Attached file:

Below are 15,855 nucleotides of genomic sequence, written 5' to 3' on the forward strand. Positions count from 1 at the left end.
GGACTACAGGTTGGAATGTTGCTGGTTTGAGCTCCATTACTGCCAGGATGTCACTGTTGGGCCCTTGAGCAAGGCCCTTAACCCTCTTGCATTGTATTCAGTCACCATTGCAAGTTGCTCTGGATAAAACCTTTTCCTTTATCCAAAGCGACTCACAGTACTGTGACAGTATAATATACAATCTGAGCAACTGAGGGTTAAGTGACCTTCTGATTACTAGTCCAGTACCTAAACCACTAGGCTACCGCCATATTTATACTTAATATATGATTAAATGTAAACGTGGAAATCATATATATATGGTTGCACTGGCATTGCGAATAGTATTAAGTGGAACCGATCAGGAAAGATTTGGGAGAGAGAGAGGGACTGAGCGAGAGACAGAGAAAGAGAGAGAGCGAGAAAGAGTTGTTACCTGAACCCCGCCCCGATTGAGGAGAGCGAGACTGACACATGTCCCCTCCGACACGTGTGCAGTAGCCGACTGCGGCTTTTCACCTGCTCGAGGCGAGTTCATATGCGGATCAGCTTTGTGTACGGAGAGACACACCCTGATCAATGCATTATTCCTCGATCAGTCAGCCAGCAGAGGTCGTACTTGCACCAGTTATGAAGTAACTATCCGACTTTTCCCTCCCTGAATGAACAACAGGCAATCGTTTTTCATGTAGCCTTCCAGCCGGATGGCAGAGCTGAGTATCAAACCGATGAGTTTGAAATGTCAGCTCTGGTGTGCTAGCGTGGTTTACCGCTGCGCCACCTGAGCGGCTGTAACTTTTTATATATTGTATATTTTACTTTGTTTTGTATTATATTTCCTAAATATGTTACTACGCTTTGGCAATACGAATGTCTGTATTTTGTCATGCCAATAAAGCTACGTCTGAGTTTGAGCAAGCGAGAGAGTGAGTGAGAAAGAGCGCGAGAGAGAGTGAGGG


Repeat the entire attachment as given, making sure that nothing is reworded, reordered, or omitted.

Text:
Below are 15,855 nucleotides of genomic sequence, written 5' to 3' on the forward strand. Positions count from 1 at the left end.
GGACTACAGGTTGGAATGTTGCTGGTTTGAGCTCCATTACTGCCAGGATGTCACTGTTGGGCCCTTGAGCAAGGCCCTTAACCCTCTTGCATTGTATTCAGTCACCATTGCAAGTTGCTCTGGATAAAACCTTTTCCTTTATCCAAAGCGACTCACAGTACTGTGACAGTATAATATACAATCTGAGCAACTGAGGGTTAAGTGACCTTCTGATTACTAGTCCAGTACCTAAACCACTAGGCTACCGCCATATTTATACTTAATATATGATTAAATGTAAACGTGGAAATCATATATATATGGTTGCACTGGCATTGCGAATAGTATTAAGTGGAACCGATCAGGAAAGATTTGGGAGAGAGAGAGGGACTGAGCGAGAGACAGAGAAAGAGAGAGAGCGAGAAAGAGTTGTTACCTGAACCCCGCCCCGATTGAGGAGAGCGAGACTGACACATGTCCCCTCCGACACGTGTGCAGTAGCCGACTGCGGCTTTTCACCTGCTCGAGGCGAGTTCATATGCGGATCAGCTTTGTGTACGGAGAGACACACCCTGATCAATGCATTATTCCTCGATCAGTCAGCCAGCAGAGGTCGTACTTGCACCAGTTATGAAGTAACTATCCGACTTTTCCCTCCCTGAATGAACAACAGGCAATCGTTTTTCATGTAGCCTTCCAGCCGGATGGCAGAGCTGAGTATCAAACCGATGAGTTTGAAATGTCAGCTCTGGTGTGCTAGCGTGGTTTACCGCTGCGCCACCTGAGCGGCTGTAACTTTTTATATATTGTATATTTTACTTTGTTTTGTATTATATTTCCTAAATATGTTACTACGCTTTGGCAATACGAATGTCTGTATTTTGTCATGCCAATAAAGCTACGTCTGAGTTTGAGCAAGCGAGAGAGTGAGTGAGAAAGAGCGCGAGAGAGAGTGAGGG